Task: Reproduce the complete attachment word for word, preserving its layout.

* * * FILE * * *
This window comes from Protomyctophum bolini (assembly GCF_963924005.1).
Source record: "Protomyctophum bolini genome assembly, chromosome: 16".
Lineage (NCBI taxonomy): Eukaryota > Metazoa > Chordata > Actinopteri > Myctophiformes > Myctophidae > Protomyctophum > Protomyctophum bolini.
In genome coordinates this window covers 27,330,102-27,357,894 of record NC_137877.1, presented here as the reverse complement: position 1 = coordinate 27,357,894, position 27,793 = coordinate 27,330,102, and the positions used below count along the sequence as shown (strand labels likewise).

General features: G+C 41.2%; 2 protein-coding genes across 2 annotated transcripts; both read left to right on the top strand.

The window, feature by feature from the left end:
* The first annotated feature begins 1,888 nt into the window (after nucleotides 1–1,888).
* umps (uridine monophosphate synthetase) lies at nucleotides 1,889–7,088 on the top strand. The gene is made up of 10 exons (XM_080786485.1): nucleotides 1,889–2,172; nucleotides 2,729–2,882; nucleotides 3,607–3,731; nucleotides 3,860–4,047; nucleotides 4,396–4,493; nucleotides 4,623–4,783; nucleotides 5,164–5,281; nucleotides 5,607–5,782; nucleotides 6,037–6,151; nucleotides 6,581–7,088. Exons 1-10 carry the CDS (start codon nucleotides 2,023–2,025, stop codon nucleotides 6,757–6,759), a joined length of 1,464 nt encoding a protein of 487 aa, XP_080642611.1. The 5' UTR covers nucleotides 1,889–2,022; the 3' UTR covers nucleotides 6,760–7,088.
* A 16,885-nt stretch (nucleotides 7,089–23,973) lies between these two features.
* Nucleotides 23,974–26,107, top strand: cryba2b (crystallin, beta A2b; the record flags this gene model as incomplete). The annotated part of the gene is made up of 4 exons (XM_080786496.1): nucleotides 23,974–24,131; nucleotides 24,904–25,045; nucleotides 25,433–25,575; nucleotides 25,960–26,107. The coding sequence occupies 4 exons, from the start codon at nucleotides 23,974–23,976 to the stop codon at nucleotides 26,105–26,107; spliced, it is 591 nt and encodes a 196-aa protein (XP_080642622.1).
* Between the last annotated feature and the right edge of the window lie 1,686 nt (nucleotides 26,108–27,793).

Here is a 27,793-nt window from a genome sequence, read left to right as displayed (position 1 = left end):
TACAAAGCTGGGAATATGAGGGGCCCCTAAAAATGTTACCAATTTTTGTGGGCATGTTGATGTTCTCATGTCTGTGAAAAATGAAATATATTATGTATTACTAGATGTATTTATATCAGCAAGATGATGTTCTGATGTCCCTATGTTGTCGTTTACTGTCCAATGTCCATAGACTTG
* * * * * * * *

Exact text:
This window comes from Protomyctophum bolini (assembly GCF_963924005.1).
Source record: "Protomyctophum bolini genome assembly, chromosome: 16".
Lineage (NCBI taxonomy): Eukaryota > Metazoa > Chordata > Actinopteri > Myctophiformes > Myctophidae > Protomyctophum > Protomyctophum bolini.
In genome coordinates this window covers 27,330,102-27,357,894 of record NC_137877.1, presented here as the reverse complement: position 1 = coordinate 27,357,894, position 27,793 = coordinate 27,330,102, and the positions used below count along the sequence as shown (strand labels likewise).

General features: G+C 41.2%; 2 protein-coding genes across 2 annotated transcripts; both read left to right on the top strand.

The window, feature by feature from the left end:
* The first annotated feature begins 1,888 nt into the window (after nucleotides 1–1,888).
* umps (uridine monophosphate synthetase) lies at nucleotides 1,889–7,088 on the top strand. The gene is made up of 10 exons (XM_080786485.1): nucleotides 1,889–2,172; nucleotides 2,729–2,882; nucleotides 3,607–3,731; nucleotides 3,860–4,047; nucleotides 4,396–4,493; nucleotides 4,623–4,783; nucleotides 5,164–5,281; nucleotides 5,607–5,782; nucleotides 6,037–6,151; nucleotides 6,581–7,088. Exons 1-10 carry the CDS (start codon nucleotides 2,023–2,025, stop codon nucleotides 6,757–6,759), a joined length of 1,464 nt encoding a protein of 487 aa, XP_080642611.1. The 5' UTR covers nucleotides 1,889–2,022; the 3' UTR covers nucleotides 6,760–7,088.
* A 16,885-nt stretch (nucleotides 7,089–23,973) lies between these two features.
* Nucleotides 23,974–26,107, top strand: cryba2b (crystallin, beta A2b; the record flags this gene model as incomplete). The annotated part of the gene is made up of 4 exons (XM_080786496.1): nucleotides 23,974–24,131; nucleotides 24,904–25,045; nucleotides 25,433–25,575; nucleotides 25,960–26,107. The coding sequence occupies 4 exons, from the start codon at nucleotides 23,974–23,976 to the stop codon at nucleotides 26,105–26,107; spliced, it is 591 nt and encodes a 196-aa protein (XP_080642622.1).
* Between the last annotated feature and the right edge of the window lie 1,686 nt (nucleotides 26,108–27,793).

Here is a 27,793-nt window from a genome sequence, read left to right as displayed (position 1 = left end):
TACAAAGCTGGGAATATGAGGGGCCCCTAAAAATGTTACCAATTTTTGTGGGCATGTTGATGTTCTCATGTCTGTGAAAAATGAAATATATTATGTATTACTAGATGTATTTATATCAGCAAGATGATGTTCTGATGTCCCTATGTTGTCGTTTACTGTCCAATGTCCATAGACTTG